As I look back, there were many “red flags”, but at the time, I was naïve about what a healthy relationship was and driven to find acceptance and love. One of the unhealthy signs in our relationship was a strong emotional dependency on each other. We “needed” to do everything together. I would think about her all the time to the point where our relationship was more important than anything or anybody else. Looking back, I recognize that I hurt some friends and relationships because of this exclusivity. We then became involved physically, and this was confusing for both of us, because neither of us had been so involved with someone of the same sex before. Yet we were both driven by our feelings and our desire to be wanted and needed.
During this time, neither of us talked to anyone about our relationship although I know that people suspected the nature of it. I did not feel there was really anyone to talk to that would understand and would not condemn me. At that time, I did not know that ministries like L.I.F.E. existed. I read a lot, trying to figure out what homosexuality was and what God thought about it. Even though I felt that I could not talk to anyone, I did feel that God was within reach.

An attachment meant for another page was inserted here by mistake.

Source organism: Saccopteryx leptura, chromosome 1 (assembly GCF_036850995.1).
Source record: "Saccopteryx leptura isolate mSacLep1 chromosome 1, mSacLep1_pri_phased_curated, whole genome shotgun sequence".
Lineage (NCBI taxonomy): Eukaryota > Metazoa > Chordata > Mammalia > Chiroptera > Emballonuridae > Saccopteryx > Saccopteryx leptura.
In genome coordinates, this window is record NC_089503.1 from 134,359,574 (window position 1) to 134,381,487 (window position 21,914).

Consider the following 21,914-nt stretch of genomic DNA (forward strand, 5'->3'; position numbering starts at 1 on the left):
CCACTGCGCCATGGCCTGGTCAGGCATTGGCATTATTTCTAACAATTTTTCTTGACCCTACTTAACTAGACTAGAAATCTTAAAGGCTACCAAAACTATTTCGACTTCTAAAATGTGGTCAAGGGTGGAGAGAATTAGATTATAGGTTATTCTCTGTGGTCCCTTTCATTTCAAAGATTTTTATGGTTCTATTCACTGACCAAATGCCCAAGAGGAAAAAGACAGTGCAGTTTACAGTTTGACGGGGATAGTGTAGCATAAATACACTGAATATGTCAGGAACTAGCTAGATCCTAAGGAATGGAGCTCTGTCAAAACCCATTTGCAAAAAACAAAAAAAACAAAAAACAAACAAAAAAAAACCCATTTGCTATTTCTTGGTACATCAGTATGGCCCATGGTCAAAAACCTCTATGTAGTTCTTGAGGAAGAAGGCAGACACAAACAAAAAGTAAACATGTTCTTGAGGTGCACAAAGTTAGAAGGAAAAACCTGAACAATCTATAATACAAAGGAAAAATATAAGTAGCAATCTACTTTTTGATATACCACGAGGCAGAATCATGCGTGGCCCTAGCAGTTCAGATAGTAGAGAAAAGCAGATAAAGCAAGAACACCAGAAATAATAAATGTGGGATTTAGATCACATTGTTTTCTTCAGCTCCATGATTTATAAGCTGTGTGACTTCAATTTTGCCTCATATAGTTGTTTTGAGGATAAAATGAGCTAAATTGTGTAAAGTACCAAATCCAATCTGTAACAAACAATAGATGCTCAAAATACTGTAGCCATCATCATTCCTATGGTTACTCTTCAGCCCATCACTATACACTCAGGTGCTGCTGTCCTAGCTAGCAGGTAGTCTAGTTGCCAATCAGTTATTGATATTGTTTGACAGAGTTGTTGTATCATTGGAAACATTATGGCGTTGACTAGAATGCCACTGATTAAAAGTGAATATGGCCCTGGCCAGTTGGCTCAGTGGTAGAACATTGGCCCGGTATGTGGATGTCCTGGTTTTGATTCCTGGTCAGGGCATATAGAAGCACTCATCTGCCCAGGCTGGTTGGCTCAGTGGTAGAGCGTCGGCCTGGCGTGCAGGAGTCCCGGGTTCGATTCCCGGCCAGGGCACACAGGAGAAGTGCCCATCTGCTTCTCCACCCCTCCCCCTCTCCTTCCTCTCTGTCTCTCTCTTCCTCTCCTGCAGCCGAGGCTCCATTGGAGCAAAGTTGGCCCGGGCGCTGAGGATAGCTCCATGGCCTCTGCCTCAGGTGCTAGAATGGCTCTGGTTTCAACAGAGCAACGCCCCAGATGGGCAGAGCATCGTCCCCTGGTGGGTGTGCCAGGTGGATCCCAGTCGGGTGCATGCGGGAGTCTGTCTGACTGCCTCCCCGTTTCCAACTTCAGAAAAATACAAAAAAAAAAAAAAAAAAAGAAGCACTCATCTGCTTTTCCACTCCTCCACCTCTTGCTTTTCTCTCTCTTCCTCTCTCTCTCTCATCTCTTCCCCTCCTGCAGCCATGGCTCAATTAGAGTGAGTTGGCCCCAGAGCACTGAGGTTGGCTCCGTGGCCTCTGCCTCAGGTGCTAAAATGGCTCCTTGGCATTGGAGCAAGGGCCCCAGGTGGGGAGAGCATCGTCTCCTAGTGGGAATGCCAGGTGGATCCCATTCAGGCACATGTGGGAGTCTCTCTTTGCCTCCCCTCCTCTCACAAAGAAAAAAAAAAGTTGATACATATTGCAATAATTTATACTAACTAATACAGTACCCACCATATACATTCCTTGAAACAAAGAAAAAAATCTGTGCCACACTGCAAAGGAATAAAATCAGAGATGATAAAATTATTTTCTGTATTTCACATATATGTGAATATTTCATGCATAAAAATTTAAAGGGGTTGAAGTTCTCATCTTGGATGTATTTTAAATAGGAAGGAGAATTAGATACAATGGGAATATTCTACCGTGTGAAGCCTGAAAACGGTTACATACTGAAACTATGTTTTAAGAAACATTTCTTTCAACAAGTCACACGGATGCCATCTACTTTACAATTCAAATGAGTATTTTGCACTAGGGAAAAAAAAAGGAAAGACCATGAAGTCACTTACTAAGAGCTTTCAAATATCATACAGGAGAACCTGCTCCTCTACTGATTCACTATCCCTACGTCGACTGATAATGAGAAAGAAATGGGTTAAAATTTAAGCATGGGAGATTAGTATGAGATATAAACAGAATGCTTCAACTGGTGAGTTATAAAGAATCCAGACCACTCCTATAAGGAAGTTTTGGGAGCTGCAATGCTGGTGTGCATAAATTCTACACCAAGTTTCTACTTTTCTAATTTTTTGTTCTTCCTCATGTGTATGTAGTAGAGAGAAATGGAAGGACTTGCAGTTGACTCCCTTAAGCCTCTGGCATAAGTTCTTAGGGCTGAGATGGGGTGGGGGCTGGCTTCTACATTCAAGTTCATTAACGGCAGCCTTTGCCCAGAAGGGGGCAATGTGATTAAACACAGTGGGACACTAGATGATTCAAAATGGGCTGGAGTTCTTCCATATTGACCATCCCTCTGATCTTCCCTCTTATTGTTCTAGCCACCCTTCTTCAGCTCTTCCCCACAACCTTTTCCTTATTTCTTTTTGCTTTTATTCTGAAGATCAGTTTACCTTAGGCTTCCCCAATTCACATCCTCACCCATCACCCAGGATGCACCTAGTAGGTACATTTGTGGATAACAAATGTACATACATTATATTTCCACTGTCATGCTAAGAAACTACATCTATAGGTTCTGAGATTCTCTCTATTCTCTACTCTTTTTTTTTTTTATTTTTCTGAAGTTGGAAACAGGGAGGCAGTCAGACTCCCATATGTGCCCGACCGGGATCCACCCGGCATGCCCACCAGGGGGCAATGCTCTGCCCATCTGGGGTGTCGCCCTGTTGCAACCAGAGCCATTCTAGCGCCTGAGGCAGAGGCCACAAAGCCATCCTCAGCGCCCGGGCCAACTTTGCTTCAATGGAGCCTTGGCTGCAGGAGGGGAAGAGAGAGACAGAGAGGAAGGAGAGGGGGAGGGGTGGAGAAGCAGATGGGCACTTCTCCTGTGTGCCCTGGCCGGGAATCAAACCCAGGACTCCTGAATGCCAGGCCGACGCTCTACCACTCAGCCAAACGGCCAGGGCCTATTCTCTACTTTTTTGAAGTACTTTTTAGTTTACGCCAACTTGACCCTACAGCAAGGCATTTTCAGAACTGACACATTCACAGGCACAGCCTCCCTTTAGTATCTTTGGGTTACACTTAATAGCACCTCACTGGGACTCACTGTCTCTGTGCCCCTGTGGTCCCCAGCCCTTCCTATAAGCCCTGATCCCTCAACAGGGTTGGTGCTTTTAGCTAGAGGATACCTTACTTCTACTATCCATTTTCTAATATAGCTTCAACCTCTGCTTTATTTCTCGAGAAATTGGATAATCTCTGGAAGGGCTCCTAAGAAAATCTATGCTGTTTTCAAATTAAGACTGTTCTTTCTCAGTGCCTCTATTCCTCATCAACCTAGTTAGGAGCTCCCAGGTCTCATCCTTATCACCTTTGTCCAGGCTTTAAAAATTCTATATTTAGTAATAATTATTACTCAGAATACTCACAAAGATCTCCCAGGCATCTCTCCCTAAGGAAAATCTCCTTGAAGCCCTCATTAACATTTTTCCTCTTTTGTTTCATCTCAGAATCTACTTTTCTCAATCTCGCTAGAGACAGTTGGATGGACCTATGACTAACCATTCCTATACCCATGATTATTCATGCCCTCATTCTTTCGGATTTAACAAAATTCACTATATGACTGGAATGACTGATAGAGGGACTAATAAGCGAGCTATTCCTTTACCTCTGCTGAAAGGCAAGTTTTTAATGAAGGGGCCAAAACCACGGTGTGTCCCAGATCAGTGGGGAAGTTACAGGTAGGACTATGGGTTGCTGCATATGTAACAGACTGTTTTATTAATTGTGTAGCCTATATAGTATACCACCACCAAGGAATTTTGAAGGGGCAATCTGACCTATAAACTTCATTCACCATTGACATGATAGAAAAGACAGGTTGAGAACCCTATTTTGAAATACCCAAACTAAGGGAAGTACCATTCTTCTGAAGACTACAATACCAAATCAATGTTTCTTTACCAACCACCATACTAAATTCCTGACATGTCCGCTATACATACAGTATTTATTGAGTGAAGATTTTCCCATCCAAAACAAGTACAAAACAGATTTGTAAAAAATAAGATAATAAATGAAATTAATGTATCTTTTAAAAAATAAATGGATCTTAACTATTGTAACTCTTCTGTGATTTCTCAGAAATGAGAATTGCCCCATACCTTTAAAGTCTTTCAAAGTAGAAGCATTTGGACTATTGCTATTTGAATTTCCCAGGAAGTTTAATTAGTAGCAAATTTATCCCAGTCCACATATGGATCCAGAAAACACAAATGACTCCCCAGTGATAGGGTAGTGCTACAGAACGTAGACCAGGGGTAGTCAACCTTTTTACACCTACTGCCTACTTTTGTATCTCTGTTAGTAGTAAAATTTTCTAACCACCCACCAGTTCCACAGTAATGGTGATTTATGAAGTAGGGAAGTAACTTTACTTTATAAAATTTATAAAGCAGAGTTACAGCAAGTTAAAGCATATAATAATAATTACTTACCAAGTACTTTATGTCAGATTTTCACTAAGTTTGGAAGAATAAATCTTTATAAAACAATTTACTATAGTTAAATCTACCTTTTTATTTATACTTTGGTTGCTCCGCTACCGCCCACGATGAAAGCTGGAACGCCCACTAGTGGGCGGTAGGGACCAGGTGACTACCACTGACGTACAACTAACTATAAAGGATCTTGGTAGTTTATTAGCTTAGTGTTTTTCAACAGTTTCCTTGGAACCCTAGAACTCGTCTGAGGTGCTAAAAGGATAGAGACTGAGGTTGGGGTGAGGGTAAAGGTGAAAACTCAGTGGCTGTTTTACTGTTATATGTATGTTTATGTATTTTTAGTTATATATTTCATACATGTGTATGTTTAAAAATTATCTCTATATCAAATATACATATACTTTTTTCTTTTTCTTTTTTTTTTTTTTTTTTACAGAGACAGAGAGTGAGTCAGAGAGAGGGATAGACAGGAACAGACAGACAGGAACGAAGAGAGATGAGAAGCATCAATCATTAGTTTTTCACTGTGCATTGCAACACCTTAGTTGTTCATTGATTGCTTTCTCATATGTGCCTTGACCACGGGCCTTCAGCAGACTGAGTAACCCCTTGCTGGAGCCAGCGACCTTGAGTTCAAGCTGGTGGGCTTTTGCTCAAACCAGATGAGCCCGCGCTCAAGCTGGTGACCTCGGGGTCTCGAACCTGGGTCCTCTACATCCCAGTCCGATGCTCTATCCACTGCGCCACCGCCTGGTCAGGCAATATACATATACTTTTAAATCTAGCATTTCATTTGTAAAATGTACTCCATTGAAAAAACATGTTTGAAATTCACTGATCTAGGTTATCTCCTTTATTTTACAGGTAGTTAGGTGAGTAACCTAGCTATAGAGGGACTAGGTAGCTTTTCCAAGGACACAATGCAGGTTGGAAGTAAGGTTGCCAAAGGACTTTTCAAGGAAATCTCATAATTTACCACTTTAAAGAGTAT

Our dependent relationship lasted for about 3 years. I realize now that I was imprisoned by my own needs – I was not a free person. My sense of stability, contentment and peace all centered around one human being, not God. It came to the point that I knew I needed to end the relationship. Several months before I made this decision, I began waking up in the night, imagining that Jesus had come back and I was left behind. I had the clear sense that I was not on the right path. At the end of the summer, we were going to be living in different states, and I knew that this was the time to break off the relationship. It was difficult for my friend to accept my decision, but I knew I would die on the inside if I didn’t pursue God and the life that is truly life. After she left, I experienced what I have considered emotional “withdrawal”. It was as if I was going through withdrawal from a drug. For several days I was in severe emotional anguish. But after that came peace and closeness with the Father I had not known for a long time (see Acts 3:19).